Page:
It's Not Good Enough To Have Only Some Women Reach The Finish Line

Race. Culture. Violence. Poverty. If they continue to go unaddressed, gaps will persist not only between men and women, but also among women.

03/08/2018 17:44 EST | Updated 03/08/2018 17:50 EST

For some of you, the finish line is in sight.

You can see how close you are to gender equality. And you know you can cross that line if you just keep pressing forward.

But for many of you, the finish line is nowhere to be seen. You're focused on hurdling discrimination and vaulting barriers in your path. Race. Culture. Violence. Poverty. It's one step forward, two steps back.

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For so long, the focus of advancing gender equality has been on closing gaps between men and women.

But true equity is not just about closing gender gaps.

It's about addressing barriers and discrimination women and girls face on top of our gender. And those barriers, if they continue to go unaddressed, mean that gaps will persist not only between men and women, but also among women.

As someone who has dedicated her life to removing barriers for women and girls so they can reach their full potential, it's not good enough to have only some of us reach the finish line. In fact, it could be downright counterproductive: complacency among those who have made it could mean they stop pushing for the rights of their sisters who have been left behind. In the wise words of Rosemary Brown, one of the Foundation's founding mothers and the first African-Canadian woman elected to a provincial legislature, "Until all of us have made it, none of us have made it."

That's why, on International Women's Day, we have to feel that urgency to support each other and finish the race together. On the track to equity, the reality is that we all have different starting lines:

The Indigenous woman living in a remote community.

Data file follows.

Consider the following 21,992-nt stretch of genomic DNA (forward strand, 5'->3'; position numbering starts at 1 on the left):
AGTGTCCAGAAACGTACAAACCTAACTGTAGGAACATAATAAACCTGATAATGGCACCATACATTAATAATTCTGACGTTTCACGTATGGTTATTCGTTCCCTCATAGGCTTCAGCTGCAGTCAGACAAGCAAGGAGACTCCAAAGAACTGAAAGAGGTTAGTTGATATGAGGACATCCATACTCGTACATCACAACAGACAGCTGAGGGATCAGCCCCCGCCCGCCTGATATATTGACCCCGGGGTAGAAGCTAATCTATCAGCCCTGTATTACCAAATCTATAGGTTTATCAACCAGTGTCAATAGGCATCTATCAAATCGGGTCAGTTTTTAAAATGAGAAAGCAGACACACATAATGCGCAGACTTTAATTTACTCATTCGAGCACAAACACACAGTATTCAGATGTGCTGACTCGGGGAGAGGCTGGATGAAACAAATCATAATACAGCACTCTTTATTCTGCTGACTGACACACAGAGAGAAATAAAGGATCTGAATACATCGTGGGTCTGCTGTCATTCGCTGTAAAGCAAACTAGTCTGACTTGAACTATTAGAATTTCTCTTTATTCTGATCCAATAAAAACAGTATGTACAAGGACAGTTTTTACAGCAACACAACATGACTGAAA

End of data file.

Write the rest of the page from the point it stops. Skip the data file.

The woman of colour who faces both gender and racial discrimination.

The woman living with a disability.

The girl whose family recently immigrated here.

I have been that girl. I have faced my own set of barriers when I moved to Canada from Jamaica at the age of 11. I have struggled with culture shock and a new school. The school system didn't value me or see me as bright and capable; in fact, it told me the opposite. One of my teachers decided I didn't belong in my grade level, so I was streamed into an incredibly basic form of "special education," as they called it. But when a different teacher recognized I didn't belong there and advocated for me, I got the chance to re-join the regular stream.

Coming back from that impact on my self-esteem has been a lifelong journey. But it's also what ignited my interest in justice and advocacy.

Katy Dockrill

Along the way, I faced more hurdles. I got married at an early age and became a single mom a few years later, and then became a full-time student going back to school. From the work I do, it became clear to me that I have had the privilege of a supportive family but there are those who don't have that kind of built-in help.

So I chose my career path because I saw a direct link between my life and my experiences and those of the families I worked with. I realized it doesn't have to be that way. And I also knew that we could do better as a society.

So where do we start?

Don't think that if you aren't a politician or CEO or actor, you are powerless. We can all be more inclusive.

Those of us in positions of power have an opportunity to use our platform to further the work of true equity. We are in a unique position to make real and lasting change by removing barriers and transforming systems that directly impact the lives of women and girls: politicians can do that through public policy, CEOs and boards can do that through promoting qualified but underrepresented women from diverse backgrounds to positions of leadership, and — as we've seen recently with #MeToo, #TimesUp and #AfterMeToo — actors are using their broad public reach to advocate for greater support for survivors of sexual violence.

But don't think that if you aren't a politician or CEO or actor, you are powerless. We can all be more inclusive leaders by listening to the most marginalized voices and using our positions to help others. What's needed is for us to listen to women, believe their stories, and trust that they have answers that we have yet to hear. As Rosemary Brown so powerfully stated, the race for true gender equity cannot be won until all women have made it.

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